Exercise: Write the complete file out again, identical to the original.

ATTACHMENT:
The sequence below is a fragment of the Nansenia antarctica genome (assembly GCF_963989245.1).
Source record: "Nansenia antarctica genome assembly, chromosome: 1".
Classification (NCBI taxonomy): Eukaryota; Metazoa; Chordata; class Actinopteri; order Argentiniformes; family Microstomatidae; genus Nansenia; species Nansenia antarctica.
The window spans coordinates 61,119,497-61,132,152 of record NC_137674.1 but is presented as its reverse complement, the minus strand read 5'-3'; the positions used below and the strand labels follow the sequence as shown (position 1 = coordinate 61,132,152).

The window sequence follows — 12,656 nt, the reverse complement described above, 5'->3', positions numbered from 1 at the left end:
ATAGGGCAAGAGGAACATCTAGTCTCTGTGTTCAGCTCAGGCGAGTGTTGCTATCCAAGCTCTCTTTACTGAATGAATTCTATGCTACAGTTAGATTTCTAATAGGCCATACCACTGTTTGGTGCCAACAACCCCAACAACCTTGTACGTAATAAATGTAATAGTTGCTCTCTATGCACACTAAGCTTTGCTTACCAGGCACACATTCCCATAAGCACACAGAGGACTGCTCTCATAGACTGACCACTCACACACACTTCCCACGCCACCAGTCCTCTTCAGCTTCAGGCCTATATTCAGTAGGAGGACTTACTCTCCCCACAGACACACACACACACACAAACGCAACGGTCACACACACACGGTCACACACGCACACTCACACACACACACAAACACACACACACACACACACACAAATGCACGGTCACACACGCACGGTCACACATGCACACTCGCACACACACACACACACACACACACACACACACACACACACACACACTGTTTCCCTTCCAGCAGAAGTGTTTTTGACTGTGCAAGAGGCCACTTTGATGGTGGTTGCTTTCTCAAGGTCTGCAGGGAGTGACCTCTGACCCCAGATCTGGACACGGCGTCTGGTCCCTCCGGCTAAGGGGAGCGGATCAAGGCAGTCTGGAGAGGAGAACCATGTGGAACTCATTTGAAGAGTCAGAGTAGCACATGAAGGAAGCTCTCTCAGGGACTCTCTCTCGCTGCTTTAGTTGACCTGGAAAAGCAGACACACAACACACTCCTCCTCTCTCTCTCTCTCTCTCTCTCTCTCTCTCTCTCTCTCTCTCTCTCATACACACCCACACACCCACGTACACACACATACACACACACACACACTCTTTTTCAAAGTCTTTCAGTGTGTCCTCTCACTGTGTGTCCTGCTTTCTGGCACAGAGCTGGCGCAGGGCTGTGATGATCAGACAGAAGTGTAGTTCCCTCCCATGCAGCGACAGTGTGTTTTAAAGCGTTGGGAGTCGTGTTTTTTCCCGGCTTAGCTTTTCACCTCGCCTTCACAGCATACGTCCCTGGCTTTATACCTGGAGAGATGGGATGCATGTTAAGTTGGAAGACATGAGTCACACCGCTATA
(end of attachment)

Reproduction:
The sequence below is a fragment of the Nansenia antarctica genome (assembly GCF_963989245.1).
Source record: "Nansenia antarctica genome assembly, chromosome: 1".
Classification (NCBI taxonomy): Eukaryota; Metazoa; Chordata; class Actinopteri; order Argentiniformes; family Microstomatidae; genus Nansenia; species Nansenia antarctica.
The window spans coordinates 61,119,497-61,132,152 of record NC_137674.1 but is presented as its reverse complement, the minus strand read 5'-3'; the positions used below and the strand labels follow the sequence as shown (position 1 = coordinate 61,132,152).

The window sequence follows — 12,656 nt, the reverse complement described above, 5'->3', positions numbered from 1 at the left end:
ATAGGGCAAGAGGAACATCTAGTCTCTGTGTTCAGCTCAGGCGAGTGTTGCTATCCAAGCTCTCTTTACTGAATGAATTCTATGCTACAGTTAGATTTCTAATAGGCCATACCACTGTTTGGTGCCAACAACCCCAACAACCTTGTACGTAATAAATGTAATAGTTGCTCTCTATGCACACTAAGCTTTGCTTACCAGGCACACATTCCCATAAGCACACAGAGGACTGCTCTCATAGACTGACCACTCACACACACTTCCCACGCCACCAGTCCTCTTCAGCTTCAGGCCTATATTCAGTAGGAGGACTTACTCTCCCCACAGACACACACACACACACAAACGCAACGGTCACACACACACGGTCACACACGCACACTCACACACACACACAAACACACACACACACACACACACAAATGCACGGTCACACACGCACGGTCACACATGCACACTCGCACACACACACACACACACACACACACACACACACACACACACACACTGTTTCCCTTCCAGCAGAAGTGTTTTTGACTGTGCAAGAGGCCACTTTGATGGTGGTTGCTTTCTCAAGGTCTGCAGGGAGTGACCTCTGACCCCAGATCTGGACACGGCGTCTGGTCCCTCCGGCTAAGGGGAGCGGATCAAGGCAGTCTGGAGAGGAGAACCATGTGGAACTCATTTGAAGAGTCAGAGTAGCACATGAAGGAAGCTCTCTCAGGGACTCTCTCTCGCTGCTTTAGTTGACCTGGAAAAGCAGACACACAACACACTCCTCCTCTCTCTCTCTCTCTCTCTCTCTCTCTCTCTCTCTCTCTCTCTCTCATACACACCCACACACCCACGTACACACACATACACACACACACACACTCTTTTTCAAAGTCTTTCAGTGTGTCCTCTCACTGTGTGTCCTGCTTTCTGGCACAGAGCTGGCGCAGGGCTGTGATGATCAGACAGAAGTGTAGTTCCCTCCCATGCAGCGACAGTGTGTTTTAAAGCGTTGGGAGTCGTGTTTTTTCCCGGCTTAGCTTTTCACCTCGCCTTCACAGCATACGTCCCTGGCTTTATACCTGGAGAGATGGGATGCATGTTAAGTTGGAAGACATGAGTCACACCGCTATA